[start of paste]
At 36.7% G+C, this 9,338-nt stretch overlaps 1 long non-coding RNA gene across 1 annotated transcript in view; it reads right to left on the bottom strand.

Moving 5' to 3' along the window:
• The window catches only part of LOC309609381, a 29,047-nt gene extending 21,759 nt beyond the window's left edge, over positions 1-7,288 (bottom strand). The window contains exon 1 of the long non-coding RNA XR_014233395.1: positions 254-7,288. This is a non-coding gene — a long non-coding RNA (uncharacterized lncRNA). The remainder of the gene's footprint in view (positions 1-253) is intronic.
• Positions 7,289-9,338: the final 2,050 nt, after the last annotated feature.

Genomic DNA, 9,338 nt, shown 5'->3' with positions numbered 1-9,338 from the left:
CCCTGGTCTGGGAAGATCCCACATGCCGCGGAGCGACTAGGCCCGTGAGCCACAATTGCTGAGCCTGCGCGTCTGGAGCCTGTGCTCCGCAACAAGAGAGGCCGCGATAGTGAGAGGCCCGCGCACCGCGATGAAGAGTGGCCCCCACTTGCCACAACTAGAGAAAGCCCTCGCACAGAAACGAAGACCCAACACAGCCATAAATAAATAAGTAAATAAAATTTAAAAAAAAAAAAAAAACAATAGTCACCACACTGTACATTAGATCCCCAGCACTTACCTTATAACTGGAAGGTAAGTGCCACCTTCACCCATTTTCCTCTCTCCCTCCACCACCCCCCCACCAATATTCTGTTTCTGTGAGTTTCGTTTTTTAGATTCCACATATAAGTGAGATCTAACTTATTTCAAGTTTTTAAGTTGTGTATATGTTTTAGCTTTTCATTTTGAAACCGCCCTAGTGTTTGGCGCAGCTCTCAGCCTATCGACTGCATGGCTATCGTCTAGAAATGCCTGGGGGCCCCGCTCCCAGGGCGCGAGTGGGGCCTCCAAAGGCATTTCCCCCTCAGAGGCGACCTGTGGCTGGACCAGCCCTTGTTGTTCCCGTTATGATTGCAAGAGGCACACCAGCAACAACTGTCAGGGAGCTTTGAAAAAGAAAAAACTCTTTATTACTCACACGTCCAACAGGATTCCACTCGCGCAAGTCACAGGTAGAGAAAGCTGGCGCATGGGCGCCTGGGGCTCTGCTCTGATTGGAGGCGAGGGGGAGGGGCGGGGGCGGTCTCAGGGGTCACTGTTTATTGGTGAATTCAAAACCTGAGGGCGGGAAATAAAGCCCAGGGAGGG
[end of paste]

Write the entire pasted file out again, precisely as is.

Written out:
At 36.7% G+C, this 9,338-nt stretch overlaps 1 long non-coding RNA gene across 1 annotated transcript in view; it reads right to left on the bottom strand.

Moving 5' to 3' along the window:
• The window catches only part of LOC309609381, a 29,047-nt gene extending 21,759 nt beyond the window's left edge, over positions 1-7,288 (bottom strand). The window contains exon 1 of the long non-coding RNA XR_014233395.1: positions 254-7,288. This is a non-coding gene — a long non-coding RNA (uncharacterized lncRNA). The remainder of the gene's footprint in view (positions 1-253) is intronic.
• Positions 7,289-9,338: the final 2,050 nt, after the last annotated feature.

Genomic DNA, 9,338 nt, shown 5'->3' with positions numbered 1-9,338 from the left:
CCCTGGTCTGGGAAGATCCCACATGCCGCGGAGCGACTAGGCCCGTGAGCCACAATTGCTGAGCCTGCGCGTCTGGAGCCTGTGCTCCGCAACAAGAGAGGCCGCGATAGTGAGAGGCCCGCGCACCGCGATGAAGAGTGGCCCCCACTTGCCACAACTAGAGAAAGCCCTCGCACAGAAACGAAGACCCAACACAGCCATAAATAAATAAGTAAATAAAATTTAAAAAAAAAAAAAAAACAATAGTCACCACACTGTACATTAGATCCCCAGCACTTACCTTATAACTGGAAGGTAAGTGCCACCTTCACCCATTTTCCTCTCTCCCTCCACCACCCCCCCACCAATATTCTGTTTCTGTGAGTTTCGTTTTTTAGATTCCACATATAAGTGAGATCTAACTTATTTCAAGTTTTTAAGTTGTGTATATGTTTTAGCTTTTCATTTTGAAACCGCCCTAGTGTTTGGCGCAGCTCTCAGCCTATCGACTGCATGGCTATCGTCTAGAAATGCCTGGGGGCCCCGCTCCCAGGGCGCGAGTGGGGCCTCCAAAGGCATTTCCCCCTCAGAGGCGACCTGTGGCTGGACCAGCCCTTGTTGTTCCCGTTATGATTGCAAGAGGCACACCAGCAACAACTGTCAGGGAGCTTTGAAAAAGAAAAAACTCTTTATTACTCACACGTCCAACAGGATTCCACTCGCGCAAGTCACAGGTAGAGAAAGCTGGCGCATGGGCGCCTGGGGCTCTGCTCTGATTGGAGGCGAGGGGGAGGGGCGGGGGCGGTCTCAGGGGTCACTGTTTATTGGTGAATTCAAAACCTGAGGGCGGGAAATAAAGCCCAGGGAGGG